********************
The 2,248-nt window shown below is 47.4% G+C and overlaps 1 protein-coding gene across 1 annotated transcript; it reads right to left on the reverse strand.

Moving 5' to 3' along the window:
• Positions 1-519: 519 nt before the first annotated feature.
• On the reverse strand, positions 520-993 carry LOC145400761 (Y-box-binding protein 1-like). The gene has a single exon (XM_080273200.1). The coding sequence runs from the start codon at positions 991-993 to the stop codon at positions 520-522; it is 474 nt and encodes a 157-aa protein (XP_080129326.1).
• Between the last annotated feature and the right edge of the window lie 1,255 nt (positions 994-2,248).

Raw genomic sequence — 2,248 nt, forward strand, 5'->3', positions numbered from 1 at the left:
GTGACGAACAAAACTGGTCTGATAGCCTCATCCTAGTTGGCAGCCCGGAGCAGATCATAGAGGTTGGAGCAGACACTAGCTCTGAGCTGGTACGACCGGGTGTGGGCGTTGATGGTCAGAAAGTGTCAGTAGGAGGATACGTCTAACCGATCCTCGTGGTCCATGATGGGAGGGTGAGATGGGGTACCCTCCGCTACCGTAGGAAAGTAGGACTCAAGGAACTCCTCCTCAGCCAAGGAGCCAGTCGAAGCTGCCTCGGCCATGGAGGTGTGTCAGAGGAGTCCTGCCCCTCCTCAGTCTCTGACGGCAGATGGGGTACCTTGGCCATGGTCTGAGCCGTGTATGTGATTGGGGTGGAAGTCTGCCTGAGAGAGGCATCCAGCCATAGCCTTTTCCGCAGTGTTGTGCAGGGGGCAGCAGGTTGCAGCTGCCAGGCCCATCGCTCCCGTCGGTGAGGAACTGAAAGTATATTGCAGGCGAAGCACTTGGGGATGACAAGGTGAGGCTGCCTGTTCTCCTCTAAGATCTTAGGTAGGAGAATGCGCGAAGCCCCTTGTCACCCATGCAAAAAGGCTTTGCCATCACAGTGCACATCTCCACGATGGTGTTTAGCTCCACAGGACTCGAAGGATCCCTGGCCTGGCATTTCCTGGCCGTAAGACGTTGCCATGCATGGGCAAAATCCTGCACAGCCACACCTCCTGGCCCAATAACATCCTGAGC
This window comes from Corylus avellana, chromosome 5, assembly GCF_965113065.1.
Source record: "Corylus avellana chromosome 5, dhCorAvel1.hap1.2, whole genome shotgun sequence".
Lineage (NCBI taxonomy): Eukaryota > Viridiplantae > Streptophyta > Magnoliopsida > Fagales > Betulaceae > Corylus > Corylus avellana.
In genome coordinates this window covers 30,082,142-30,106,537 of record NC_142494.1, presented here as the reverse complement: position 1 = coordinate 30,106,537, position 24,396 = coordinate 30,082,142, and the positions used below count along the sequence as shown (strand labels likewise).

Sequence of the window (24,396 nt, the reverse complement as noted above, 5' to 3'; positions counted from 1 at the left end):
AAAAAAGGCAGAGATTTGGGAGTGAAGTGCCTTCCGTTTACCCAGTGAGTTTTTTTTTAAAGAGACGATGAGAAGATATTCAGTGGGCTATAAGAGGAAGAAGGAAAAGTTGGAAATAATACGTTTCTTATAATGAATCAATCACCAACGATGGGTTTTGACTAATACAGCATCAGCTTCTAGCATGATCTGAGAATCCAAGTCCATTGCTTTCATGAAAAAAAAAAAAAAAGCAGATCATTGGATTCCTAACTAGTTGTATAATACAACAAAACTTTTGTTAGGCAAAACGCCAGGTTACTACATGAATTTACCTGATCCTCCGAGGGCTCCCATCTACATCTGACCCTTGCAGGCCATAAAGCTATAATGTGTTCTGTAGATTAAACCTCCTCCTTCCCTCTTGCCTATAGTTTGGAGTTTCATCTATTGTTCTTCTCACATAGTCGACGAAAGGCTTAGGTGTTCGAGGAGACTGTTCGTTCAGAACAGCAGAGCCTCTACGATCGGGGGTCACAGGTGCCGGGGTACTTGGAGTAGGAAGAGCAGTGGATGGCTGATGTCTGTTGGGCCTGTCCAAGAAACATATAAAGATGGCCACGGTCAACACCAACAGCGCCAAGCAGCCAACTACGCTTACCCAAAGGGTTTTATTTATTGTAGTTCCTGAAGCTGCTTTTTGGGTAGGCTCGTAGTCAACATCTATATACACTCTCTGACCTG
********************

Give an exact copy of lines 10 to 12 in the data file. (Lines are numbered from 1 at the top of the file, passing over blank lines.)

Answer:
Lineage (NCBI taxonomy): Eukaryota > Viridiplantae > Streptophyta > Magnoliopsida > Fagales > Betulaceae > Corylus > Corylus avellana.
In genome coordinates this window covers 30,082,142-30,106,537 of record NC_142494.1, presented here as the reverse complement: position 1 = coordinate 30,106,537, position 24,396 = coordinate 30,082,142, and the positions used below count along the sequence as shown (strand labels likewise).

Sequence of the window (24,396 nt, the reverse complement as noted above, 5' to 3'; positions counted from 1 at the left end):